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London Lean Kanban Days 2017

Last week, I had the immense privilege of participating in London Lean Kanban Days 2017, including a mind-blowing day of workshops with the speakers. Infinite thank you for this amazing opportunity. Here are a few highlights and my retrospection on the event.

London Lean Kanban Days 2017 took place in April 2017 at the British Computer Society in London.

Here are some of the talks captured in video.

Highlights and insights

Lets start with Andy Charmichael's session: focused on how deadlines create turbulence in flow and result in less forecastability and how some financial policies, such as capitalisation of work in progress and no recognition of cost of delay, inhibit business agility. His advice is to "manage to real changes in cost of delay, not iteration boundaries". He introduced the "first rule of Kanban Club" ;-) making the case for undercover change.

A deep concern for humanity and the evolution of our organisations was, not surprisingly, a constant throughout the event. Mike Borrow dreams of a world where people can work consistently at their best. Eben Halford points out that as humans we are conditioned from early years, namely through school, to expect success to be rewarded and failure to be punished. Gitte Klitgaard questions if (@NativeWired) being professional and being yourself are mutually exclusive. The common idea is that we need to make it safe to fail.

Along the same lines, Marc Brugauer makes the case for the Eupsychian Manager towards a good mind and soul. In his session, Jon Terry's advises on granting autonomy with respect, creating an environment where humble people hungry for learning, not smart jerks, are able to experiment and fail.

Several sessions built their ideas on solid, old teachings. Drucker, Maslov, Deming are the foundation for a great deal of collective achievements still on the horizon. At some point, someone from the audience provokes "are these still relevant 60 years on?". Marc Brugauer's polite response asserted that we're only now scratching the surface.

Patrick Steyaert presented a great session on the importance of managing upstream flow. He constantly stressed that upstream is a funnel, not a pipeline. In order to prevent batches and starvation downstream, you need to regulate flow upstream, not via limiting WIP, rather by limiting effort and applying incremental commitment down the funnel. His practical suggestions include using real options, triaging techniques and "stock like" order points.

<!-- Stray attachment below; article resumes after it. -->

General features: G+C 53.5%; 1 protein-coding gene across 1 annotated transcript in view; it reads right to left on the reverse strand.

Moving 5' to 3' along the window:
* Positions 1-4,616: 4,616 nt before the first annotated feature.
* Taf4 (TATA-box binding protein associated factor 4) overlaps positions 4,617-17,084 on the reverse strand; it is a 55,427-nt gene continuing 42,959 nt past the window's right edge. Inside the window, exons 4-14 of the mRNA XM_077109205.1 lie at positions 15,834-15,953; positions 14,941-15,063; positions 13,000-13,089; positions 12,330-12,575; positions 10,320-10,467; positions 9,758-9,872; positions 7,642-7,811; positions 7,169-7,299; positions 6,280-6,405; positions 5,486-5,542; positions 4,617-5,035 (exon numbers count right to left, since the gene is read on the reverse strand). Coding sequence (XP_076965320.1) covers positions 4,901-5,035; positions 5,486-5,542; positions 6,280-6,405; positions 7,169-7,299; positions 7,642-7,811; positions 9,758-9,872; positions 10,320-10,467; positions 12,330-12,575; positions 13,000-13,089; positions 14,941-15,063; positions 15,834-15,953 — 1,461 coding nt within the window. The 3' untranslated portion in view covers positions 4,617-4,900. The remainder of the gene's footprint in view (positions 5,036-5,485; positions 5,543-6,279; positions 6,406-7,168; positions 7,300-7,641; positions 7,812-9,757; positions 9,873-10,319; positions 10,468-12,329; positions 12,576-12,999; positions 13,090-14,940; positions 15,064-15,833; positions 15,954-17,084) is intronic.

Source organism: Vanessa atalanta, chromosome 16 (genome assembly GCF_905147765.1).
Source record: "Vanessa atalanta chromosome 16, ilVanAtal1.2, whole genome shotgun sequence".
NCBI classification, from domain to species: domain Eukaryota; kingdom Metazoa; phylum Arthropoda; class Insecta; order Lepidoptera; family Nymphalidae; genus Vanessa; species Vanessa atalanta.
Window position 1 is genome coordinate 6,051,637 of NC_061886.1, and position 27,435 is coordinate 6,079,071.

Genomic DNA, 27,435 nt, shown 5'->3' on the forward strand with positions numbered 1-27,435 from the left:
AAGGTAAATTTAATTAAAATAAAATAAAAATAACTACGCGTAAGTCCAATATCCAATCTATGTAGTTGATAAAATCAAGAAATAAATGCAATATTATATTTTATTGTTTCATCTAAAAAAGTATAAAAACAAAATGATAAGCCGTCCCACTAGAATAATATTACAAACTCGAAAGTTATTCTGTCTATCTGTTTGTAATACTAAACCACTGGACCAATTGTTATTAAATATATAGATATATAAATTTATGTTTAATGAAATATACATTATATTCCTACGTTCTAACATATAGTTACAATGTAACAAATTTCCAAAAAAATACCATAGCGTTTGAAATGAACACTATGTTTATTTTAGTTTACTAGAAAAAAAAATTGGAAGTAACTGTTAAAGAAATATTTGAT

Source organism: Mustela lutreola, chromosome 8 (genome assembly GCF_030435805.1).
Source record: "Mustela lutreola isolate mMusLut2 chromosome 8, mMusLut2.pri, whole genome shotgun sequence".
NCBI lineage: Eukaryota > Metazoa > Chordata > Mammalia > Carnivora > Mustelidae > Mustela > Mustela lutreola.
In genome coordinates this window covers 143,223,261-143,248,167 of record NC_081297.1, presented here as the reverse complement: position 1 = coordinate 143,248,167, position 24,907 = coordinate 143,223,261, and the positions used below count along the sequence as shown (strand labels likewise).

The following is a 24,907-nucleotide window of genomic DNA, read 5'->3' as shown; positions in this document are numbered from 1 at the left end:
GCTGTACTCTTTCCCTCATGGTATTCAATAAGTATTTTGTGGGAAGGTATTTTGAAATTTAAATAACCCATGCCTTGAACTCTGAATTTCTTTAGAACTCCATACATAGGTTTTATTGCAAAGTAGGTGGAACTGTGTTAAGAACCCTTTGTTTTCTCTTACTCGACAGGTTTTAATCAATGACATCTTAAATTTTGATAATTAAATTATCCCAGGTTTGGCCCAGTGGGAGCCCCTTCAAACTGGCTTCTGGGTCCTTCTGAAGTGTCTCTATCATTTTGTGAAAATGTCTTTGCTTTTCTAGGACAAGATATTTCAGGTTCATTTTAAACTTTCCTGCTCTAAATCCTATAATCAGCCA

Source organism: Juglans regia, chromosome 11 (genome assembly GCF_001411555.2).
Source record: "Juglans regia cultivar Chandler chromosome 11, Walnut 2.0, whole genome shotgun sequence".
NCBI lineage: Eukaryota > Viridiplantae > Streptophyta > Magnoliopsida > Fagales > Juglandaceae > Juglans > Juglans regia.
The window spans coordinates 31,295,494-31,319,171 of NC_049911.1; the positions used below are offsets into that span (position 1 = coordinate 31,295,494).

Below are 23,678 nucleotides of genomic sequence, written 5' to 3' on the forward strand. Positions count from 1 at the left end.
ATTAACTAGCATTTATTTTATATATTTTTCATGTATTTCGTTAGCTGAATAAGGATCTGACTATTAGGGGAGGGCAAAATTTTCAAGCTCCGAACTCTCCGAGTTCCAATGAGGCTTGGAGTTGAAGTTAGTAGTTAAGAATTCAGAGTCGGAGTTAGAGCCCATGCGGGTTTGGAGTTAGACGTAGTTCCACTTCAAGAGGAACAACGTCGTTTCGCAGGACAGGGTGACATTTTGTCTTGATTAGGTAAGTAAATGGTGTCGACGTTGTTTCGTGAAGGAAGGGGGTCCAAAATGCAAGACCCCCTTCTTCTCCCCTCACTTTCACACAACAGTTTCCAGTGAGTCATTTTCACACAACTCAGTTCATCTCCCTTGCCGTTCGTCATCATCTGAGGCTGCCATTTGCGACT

Some other sessions were focused on practical tools, namely actionable agile metrics. Diving into scatter plots as a narrative of flow and learning about the cycle time aging chart with Dan Vacanti was both fun and enlightening. Discovering the cumulative flow-efficiency-diagram was a powerful insight as well.

Playing the NoEstimates board game, was exciting and entertaining. Having two people that I've previously worked with in my team, was serendipitous and, probably, the reason why we won the game. But winning was not the point. The game is extremely effective in demonstrating the benefits of WIP limits in minimising the cost of delay. It illustrates the effectiveness of pull systems and the practice of flocking right to get things over the line first.

A final word about this session by Helen Meek and Richard Arpino on the many forms of feedback loops. They gifted a creative tool to evaluate our feedback loops, a feedback feedback loop if you will :-D. My take-away: everything is feedback.

A community of needs, not solutions

As far as I understand, the core group behind this conference goes way back. To them, gathering yearly in London and Scotland has become a bit like coming back home, a family reunion. It was rather explicit in some of the talks and interventions that the group is, in the spirit of Lean/Agile, undergoing a retrospective process, trying to reinvent themselves and their contribution to the world.

There are some sounding concerns about the state of Lean and Agile. Some will go as far as stating that "someone shot agile in the back of the head and agile is in a coma". The blame is on the somewhat predatory and mercenary practices, out there milking the cow, selling solutions, packages of process and tools and solace coaching.

The core proposition seems to be that this is a community grounded in science, multidisciplinary research, and human values. A community focused on discovering, exploring, and understanding human and social needs, as opposed to prescribing solutions, tools and frameworks.

The diversity of backgrounds among speakers and attendants is admirable: academics, coaches, mathematicians, linguists, psychologists, and so on. Trains of thought going in every direction. And still, there's a calling to have even more science involved.

My question: when will the community recognise that poets, artists, philosophers are needed as well?

My retrospective

I am kind of late to this party. Having spent the last 10 years in scrum-la-la-land, I was totally missing out on what was happening just around corner.

Had previously met a few coaches with more Lean than Agile in them. I had read quite a bit, even experimented with a few concepts, but ... my brain just wasn't ready to take on 3 days of first hand, unfiltered, high energy and low impedance access to this hive-mind and its combined knowledge and experience.

A week later, my brain is finally cooling down, the confusion is dissipating and a good feeling is settling in: my values are reinforced, new trains of thought are developing. I have discovered new principles, practices and tools.

I look forward to experiment. I am hungry to learn and to keep evolving.

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